NBA playoff predictions 

Can you feel the excitement? No

Steve Hammer The NBA'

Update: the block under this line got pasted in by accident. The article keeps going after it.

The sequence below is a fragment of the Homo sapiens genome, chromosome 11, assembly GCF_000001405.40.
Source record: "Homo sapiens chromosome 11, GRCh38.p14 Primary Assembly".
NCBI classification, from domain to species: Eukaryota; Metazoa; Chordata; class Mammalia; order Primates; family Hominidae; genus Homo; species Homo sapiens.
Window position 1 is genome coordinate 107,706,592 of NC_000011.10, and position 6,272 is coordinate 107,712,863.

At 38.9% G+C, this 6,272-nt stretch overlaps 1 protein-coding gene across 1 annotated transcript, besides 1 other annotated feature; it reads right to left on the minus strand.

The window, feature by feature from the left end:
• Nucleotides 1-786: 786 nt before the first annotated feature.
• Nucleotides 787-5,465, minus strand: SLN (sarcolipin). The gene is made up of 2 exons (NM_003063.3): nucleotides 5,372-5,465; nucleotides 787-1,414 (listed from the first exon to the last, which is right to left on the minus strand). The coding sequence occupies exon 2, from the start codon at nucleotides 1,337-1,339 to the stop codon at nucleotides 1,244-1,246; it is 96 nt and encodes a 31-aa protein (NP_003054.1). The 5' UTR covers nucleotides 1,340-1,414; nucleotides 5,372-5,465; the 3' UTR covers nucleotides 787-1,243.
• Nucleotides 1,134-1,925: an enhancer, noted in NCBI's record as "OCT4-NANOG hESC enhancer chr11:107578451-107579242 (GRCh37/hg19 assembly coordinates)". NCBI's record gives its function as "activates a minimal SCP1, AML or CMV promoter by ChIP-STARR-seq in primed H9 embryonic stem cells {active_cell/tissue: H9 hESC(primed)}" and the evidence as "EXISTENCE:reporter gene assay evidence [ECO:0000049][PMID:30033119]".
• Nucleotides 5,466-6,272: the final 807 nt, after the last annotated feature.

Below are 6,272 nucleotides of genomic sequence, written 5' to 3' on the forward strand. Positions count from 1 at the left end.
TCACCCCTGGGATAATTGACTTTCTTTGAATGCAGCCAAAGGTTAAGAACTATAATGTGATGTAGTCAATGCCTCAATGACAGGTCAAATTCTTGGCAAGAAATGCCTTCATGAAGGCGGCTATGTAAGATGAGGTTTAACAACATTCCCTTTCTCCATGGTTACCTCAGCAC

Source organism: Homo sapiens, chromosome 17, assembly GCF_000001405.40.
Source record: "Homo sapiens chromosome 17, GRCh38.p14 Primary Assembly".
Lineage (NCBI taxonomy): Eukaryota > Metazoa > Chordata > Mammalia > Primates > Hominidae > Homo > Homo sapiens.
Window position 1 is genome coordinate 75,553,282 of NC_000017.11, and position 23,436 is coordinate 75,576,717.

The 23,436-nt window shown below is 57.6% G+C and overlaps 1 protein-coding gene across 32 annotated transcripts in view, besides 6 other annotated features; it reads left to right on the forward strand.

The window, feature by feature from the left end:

Can you feel the excitement? No Steve Hammer The NBA’s second season — its real season, some would say — started over the weekend and for every question answered by the first few playoff games, many others remain. With the San Antonio Spurs and the Detroit Pistons projected to meet in the NBA Finals in June, the playoffs may seem like a tune-up for those powerhouse squads. But an examination of the 16 teams who made it this far shows that the title is still up for grabs, despite what the media has been saying. Here’s a look at some of the key playoff matchups, starting close to home. Peja Strojakovic (6) Indiana vs. (3) New Jersey Pacers lead 1-0 The Indiana Pacers are a mystery wrapped inside an enigma and converted to a Rubik’s Cube. Anyone who thinks they can predict what will happen next to this most bizarre of teams is deluding himself. The Pacers are as schizophrenic as Angelina Jolie in Girl, Interrupted but not nearly as pretty. One never knows exactly which team will show up. Will it be the Jermaine O’Neal offensive domination, where the big man camps in the low post and scores at will? Will it be the Peja show, where threes rain down from the sky? Or will it be the battle of the scrubs, where players such as Anthony Johnson and Sarunas Jasikevicius take the leading role? In Saturday’s shocking game one, it proved to be the latter choice. Driving to the basket with time running out, Johnson was the recipient of a generous foul call. He sank two free throws with 0.9 seconds left, giving the Pacers a stolen game. The phantom foul and subsequent Indiana victory overshadowed what was a wildly inconsistent Pacers offensive attack. The Pacers were helped by the fact that Vince Carter had one of his worst games as an NBA player. Assuming that the Nets recovered in Tuesday’s game two, sending the series back to Indiana, what can the Pacers do to advance to the next round? The team needs to find some scoring from people not named O’Neal or Stojakovic. Jeff Foster needs to return to last year’s playoff form, where he inhaled rebounds at will. Stephen Jackson needs to take smart shots, as he did in game one. Those are some pretty big assumptions, but if the Pacers can stay focused, they can be competitive and maybe even steal the series. They’ll have to play perfectly in order to do so. Prediction: New Jersey in seven games. (8) Milwaukee vs. (1) Detroit Pistons lead 1-0 For the Milwaukee Bucks to unseat the Pistons, several things have to happen. Water must start running uphill. Dropped toast must land buttered side up. And hell will have to develop a coat of ice. The Bucks, who finished 40-42, limped into the playoffs and showed no life in game one of their series. The Pistons, who need no coach, have something to prove to themselves. They were a few minutes away from winning two NBA championships. Having tasted victory in 2004 and a narrow defeat last year, they’re hungrier than ever. This is the best Pistons team in recent memory, deficient only at backup point guard. Chauncey Billups may well be the league’s most valuable player. Ben Wallace is playing at a career-best pace. Richard Hamilton is having a career year. The bench, featuring Tony Delk, Dale Davis and Carlos Delfino, could probably make the playoffs by themselves. The Pistons’ momentum may yet be stopped, but it’s not the Bucks who are going to do it. Prediction: Detroit in five games. Shaquille O'Neal (7) Chicago vs. (2) Miami Miami leads 2-0 Shaq is back. So is D-Wade. Even Antoine Walker is getting into the action as the second-seeded Heat are beating up on the struggling Bulls. Miami’s long-term viability is very much in doubt. One sprained ankle could ruin the season for them. But they don’t have much to worry about from the Bulls, who look like they’ve run out of gas. Any structural flaws with Miami’s game will go unnoticed this round. Once they make it past Chicago, they’ll have to expend real effort and then the team’s true nature will be exposed. Prediction: Miami in four games. (8) Sacramento vs. (1) San Antonio Spurs lead 1-0 The Sacramento media is still in love with Ron Artest, giving his every utterance heavy play, not realizing that the Tru Warier will say whatever he thinks will get the most attention. Before the series began, Artest confidently predicted a Kings win in the series and a championship ring. Then he went out and stunk up the place in game one, as the Spurs humiliated the Kings. Artest threw his mouthpiece at an official and was banned from Tuesday’s game two. Artest may yet get a championship ring, but if he wants one this year, he’ll have to steal it from Ben Wallace or Manu Ginobili. The Kings had a nice run after Ron-Ron joined. They should be happy with that. Prediction: Spurs in five games. (7) L.A. Lakers vs. (2) Phoenix Phoenix leads 1-0 Kobe Bryant had his best individual season but his Lakers still only managed to make it to seventh place. The Suns are playing their best basketball of late, behind the beautiful generalship of Steve Nash. The Lakers have two legitimate scoring threats, Bryant and Lamar Odom. Either can score in the low post. But their perimeter shooting is suspect, their defense porous and their coach oddly detached from the action, as if someone else was getting paid $10 million-plus per year to sit there. Meanwhile, the Suns are already looking ahead to either Dallas or San Antonio. Prediction: Suns in five games.

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